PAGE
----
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Justice town hall pushes elimination of income tax

Calls for increases in sales tax, taxes on coal, soda, cigarettes

(Photo Illustration)

CHARLESTON — Gov. Jim Justice hosted a virtual town hall Monday regarding his proposal to eliminate the state personal income tax and answered questions from the public.

Justice said the elimination of income tax will not only be beneficial to reduce the tax burden on residents, but will also make the state more appealing for out-of-state residents and businesses to move in as well.

Justice and his staff have been researching all 50 states for a tax foundation, but zeroed in on the nine states that didn’t have any income tax, according to W.Va. Department of Revenue cabinet secretary Dave Hardy.

Out of those nine states, Tennessee was the most comparable state due to the geographic similarities between the two states.

“We looked at virtually every state for the tax foundation, which is what we use for our main research platform, but we specifically zeroed in on the nine states that don’t have an income tax,” Hardy said. “We looked at everything, and we tried to sample every state we could find and pick the best things. Also keeping in mind that we wanted to tailor any ideas that we have to West Virginia, and its unique demographics, population, and its unique household income.”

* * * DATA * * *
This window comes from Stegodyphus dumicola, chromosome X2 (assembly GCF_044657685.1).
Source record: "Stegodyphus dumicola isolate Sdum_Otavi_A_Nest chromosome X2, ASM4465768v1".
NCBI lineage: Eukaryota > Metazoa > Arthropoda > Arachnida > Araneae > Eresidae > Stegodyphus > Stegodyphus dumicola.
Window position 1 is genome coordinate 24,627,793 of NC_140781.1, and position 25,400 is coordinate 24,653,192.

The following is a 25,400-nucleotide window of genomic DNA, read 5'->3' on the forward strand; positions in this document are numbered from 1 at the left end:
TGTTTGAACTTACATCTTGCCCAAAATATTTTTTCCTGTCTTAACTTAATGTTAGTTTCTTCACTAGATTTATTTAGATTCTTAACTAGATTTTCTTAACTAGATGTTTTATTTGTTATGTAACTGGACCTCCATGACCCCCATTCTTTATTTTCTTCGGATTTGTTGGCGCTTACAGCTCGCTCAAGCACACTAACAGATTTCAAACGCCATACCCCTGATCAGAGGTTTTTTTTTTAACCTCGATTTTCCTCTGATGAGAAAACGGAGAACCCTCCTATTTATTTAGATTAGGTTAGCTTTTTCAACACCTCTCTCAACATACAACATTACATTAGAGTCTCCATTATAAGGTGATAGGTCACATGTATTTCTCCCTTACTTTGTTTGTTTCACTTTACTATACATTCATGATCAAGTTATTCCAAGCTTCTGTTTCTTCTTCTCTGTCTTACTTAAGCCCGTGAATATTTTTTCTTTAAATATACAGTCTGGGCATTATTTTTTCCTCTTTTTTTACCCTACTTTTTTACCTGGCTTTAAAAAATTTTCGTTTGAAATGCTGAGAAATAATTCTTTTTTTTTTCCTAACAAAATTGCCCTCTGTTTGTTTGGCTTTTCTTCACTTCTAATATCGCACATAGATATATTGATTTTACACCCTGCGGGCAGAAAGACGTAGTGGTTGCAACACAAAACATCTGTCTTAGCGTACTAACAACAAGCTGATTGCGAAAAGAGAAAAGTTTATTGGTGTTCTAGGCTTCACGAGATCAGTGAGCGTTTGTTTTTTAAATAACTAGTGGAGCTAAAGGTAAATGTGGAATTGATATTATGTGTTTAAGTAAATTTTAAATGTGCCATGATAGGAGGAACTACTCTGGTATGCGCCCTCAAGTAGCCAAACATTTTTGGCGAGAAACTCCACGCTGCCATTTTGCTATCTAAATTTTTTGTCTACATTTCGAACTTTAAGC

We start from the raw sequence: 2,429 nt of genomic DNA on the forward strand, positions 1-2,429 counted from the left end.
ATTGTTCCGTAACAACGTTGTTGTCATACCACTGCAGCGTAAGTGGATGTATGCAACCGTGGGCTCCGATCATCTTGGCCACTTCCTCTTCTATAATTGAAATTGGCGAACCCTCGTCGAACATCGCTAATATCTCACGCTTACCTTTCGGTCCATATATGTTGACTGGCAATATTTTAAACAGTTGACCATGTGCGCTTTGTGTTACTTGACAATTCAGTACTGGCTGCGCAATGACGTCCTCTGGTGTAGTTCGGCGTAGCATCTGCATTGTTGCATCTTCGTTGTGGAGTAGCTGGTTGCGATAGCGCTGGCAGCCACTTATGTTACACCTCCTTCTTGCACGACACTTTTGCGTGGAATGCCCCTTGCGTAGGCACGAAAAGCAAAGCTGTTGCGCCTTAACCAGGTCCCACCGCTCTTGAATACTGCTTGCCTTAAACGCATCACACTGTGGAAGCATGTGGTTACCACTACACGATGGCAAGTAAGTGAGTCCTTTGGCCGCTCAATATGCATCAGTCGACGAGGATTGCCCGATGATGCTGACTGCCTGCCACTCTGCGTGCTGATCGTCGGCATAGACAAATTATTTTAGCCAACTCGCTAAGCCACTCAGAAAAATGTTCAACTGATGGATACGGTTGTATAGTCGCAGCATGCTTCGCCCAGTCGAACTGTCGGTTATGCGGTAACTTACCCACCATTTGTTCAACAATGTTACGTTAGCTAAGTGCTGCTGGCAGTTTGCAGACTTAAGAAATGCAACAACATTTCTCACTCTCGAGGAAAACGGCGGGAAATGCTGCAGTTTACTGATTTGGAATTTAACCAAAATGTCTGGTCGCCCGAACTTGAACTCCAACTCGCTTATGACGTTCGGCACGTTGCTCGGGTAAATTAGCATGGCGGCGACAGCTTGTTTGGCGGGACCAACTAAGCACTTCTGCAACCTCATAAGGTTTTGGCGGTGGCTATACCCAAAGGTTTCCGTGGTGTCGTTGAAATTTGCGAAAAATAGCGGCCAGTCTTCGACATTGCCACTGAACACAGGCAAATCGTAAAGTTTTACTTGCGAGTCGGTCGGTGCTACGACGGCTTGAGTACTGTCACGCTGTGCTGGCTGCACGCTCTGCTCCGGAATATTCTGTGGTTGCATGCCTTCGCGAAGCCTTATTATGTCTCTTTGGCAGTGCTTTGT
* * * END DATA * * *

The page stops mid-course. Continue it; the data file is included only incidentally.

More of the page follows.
Justice said the state should continue to build off the nationwide success of how it handled the COVID-19 pandemic, stating that the economics of the state are strong and no income taxes will be beneficial for residents to have more funds to support themselves and more opportunities for high-paying local jobs.

To balance the income tax cut, Justice anticipated changes in severance taxes on production of coal, oil and natural gas. He’s calling for an increase of 1.5% to 1.9% in sales taxes for all residents as well as taxes on tobacco and soda.

Justice said there could be an unspecified tax on some professional services. He anticipates a luxury-type tax on any purchased item of least $5,000, excluding homes and cars.

“With all the great news on how we have handled the pandemic and people looking at West Virginia, if we get on a pathway to extinguish our state income tax,” Justice said. “Mark it down, it will drive incredible opportunities right here in West Virginia. It will drive job opportunities beyond belief. It will drive the ability for wages to increase substantially, it will help our schools, it will drive up property values.”

Justice said there will be plans to have an additional virtual town hall to answer more questions in the coming months

(The Associated Press contributed to this story.)

Contact Tyler Bennett at tbennett@newsandsentinel.com

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